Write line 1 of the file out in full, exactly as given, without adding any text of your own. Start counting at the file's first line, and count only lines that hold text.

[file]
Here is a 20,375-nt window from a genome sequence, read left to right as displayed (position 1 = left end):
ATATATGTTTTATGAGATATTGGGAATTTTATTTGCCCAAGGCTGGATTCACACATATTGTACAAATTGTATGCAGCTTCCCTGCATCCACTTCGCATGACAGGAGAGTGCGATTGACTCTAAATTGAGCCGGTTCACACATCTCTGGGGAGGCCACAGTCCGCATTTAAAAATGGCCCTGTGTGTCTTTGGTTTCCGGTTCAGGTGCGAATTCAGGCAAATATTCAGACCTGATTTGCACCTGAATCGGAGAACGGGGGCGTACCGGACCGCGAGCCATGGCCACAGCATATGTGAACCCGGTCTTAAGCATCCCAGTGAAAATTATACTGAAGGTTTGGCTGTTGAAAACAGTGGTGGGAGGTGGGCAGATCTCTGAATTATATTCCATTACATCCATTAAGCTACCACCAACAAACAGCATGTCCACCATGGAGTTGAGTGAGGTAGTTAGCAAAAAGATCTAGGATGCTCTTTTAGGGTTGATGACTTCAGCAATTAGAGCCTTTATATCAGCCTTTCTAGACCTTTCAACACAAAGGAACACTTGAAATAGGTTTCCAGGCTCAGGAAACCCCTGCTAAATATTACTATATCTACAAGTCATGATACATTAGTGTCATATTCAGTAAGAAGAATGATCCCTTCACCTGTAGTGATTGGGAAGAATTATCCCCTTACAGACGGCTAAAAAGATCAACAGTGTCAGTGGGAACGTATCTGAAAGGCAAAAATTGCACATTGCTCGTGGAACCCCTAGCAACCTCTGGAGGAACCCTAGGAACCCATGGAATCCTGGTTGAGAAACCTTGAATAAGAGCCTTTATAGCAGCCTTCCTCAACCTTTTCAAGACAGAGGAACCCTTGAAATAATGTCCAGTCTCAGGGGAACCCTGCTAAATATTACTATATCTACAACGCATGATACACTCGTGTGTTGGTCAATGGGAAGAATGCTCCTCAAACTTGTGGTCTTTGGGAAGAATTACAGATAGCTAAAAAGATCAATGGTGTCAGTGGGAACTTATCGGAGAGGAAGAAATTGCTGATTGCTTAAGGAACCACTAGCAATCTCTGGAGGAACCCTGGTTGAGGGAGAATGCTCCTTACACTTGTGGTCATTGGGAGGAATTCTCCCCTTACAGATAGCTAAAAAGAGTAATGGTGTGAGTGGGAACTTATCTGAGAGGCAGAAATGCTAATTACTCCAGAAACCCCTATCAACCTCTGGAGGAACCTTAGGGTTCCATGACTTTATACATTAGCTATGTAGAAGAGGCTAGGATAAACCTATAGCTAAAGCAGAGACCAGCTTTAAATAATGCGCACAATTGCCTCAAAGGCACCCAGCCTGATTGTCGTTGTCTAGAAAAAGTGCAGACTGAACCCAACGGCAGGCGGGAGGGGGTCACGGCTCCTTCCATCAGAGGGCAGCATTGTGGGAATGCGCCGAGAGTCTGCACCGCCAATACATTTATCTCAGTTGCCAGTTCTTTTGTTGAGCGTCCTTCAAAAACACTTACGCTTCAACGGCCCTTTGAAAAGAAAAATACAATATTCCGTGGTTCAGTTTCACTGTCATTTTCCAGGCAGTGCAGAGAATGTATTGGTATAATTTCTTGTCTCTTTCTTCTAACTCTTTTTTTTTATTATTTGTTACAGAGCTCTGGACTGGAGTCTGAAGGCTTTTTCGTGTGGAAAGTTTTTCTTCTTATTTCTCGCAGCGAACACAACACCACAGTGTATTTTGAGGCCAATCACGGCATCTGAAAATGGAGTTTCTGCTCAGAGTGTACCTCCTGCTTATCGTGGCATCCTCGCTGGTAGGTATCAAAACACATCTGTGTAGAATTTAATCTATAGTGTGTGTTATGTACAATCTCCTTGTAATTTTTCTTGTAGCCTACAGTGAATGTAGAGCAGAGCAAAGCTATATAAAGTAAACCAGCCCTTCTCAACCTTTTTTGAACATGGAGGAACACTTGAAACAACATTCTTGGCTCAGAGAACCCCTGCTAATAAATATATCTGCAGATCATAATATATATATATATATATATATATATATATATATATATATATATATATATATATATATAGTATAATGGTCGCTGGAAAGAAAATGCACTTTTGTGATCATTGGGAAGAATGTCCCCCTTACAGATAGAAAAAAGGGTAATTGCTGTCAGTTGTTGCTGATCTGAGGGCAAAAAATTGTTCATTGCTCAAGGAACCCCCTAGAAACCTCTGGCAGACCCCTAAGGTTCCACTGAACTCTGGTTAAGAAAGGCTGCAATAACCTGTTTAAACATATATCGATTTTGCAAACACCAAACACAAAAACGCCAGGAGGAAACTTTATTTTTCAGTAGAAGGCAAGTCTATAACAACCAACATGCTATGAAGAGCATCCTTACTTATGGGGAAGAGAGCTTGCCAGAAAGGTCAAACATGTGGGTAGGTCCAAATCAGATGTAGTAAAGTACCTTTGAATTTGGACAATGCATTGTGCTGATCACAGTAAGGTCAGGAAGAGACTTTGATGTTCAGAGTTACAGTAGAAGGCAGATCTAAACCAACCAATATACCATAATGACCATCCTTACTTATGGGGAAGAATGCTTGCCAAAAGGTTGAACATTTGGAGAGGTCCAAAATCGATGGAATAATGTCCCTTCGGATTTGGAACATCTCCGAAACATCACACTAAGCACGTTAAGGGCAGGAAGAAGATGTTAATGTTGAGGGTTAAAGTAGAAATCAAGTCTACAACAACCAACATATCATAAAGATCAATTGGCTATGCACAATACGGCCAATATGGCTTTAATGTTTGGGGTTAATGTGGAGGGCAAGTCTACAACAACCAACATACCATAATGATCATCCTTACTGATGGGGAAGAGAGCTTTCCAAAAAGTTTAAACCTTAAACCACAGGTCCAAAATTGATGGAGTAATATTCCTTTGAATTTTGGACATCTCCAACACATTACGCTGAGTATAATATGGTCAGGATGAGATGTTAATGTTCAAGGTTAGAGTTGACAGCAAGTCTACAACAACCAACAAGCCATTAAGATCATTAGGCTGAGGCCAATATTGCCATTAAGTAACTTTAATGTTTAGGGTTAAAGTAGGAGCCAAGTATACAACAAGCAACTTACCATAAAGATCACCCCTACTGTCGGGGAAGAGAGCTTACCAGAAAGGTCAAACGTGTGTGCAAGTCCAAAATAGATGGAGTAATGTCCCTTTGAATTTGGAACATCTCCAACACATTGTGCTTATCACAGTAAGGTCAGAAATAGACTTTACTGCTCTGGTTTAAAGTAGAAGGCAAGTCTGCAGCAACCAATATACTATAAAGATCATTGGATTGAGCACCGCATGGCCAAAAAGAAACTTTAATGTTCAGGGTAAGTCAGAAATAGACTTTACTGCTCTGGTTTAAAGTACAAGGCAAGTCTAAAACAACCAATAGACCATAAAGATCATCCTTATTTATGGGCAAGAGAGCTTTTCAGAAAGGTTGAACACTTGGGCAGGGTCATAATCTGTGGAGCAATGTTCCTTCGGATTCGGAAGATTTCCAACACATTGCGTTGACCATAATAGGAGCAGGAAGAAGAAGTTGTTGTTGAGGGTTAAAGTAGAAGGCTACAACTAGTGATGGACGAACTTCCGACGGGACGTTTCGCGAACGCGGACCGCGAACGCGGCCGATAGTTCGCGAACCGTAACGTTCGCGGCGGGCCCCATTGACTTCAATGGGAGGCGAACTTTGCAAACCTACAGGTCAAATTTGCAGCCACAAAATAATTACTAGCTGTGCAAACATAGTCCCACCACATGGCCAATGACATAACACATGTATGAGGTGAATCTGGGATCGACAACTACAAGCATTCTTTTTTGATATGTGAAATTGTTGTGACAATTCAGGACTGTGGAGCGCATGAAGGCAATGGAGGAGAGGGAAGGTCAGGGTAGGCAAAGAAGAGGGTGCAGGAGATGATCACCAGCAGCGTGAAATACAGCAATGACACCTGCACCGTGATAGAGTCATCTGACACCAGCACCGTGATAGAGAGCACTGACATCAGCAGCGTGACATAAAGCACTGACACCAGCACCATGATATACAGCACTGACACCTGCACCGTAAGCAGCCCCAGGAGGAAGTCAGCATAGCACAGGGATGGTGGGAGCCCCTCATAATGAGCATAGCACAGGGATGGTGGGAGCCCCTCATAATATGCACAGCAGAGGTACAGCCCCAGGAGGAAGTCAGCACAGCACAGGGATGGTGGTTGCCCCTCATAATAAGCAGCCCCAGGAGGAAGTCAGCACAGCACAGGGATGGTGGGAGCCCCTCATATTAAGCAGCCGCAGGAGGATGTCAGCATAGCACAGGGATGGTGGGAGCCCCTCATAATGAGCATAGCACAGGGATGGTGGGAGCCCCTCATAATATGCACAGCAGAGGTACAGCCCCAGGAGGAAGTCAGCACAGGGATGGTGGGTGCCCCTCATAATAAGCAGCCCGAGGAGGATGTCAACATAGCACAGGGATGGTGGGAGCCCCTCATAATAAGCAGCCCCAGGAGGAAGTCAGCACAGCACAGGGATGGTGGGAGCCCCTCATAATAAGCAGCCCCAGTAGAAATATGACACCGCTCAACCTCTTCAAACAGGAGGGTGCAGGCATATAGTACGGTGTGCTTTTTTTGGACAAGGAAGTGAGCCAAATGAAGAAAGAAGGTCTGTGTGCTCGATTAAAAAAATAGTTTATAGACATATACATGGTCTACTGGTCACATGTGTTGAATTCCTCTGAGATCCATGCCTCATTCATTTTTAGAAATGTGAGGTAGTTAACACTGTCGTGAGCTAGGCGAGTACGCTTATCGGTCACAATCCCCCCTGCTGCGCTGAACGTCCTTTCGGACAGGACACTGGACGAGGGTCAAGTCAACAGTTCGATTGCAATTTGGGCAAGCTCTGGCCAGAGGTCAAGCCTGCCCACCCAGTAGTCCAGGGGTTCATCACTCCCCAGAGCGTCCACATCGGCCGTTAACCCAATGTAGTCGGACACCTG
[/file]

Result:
Here is a 20,375-nt window from a genome sequence, read left to right as displayed (position 1 = left end):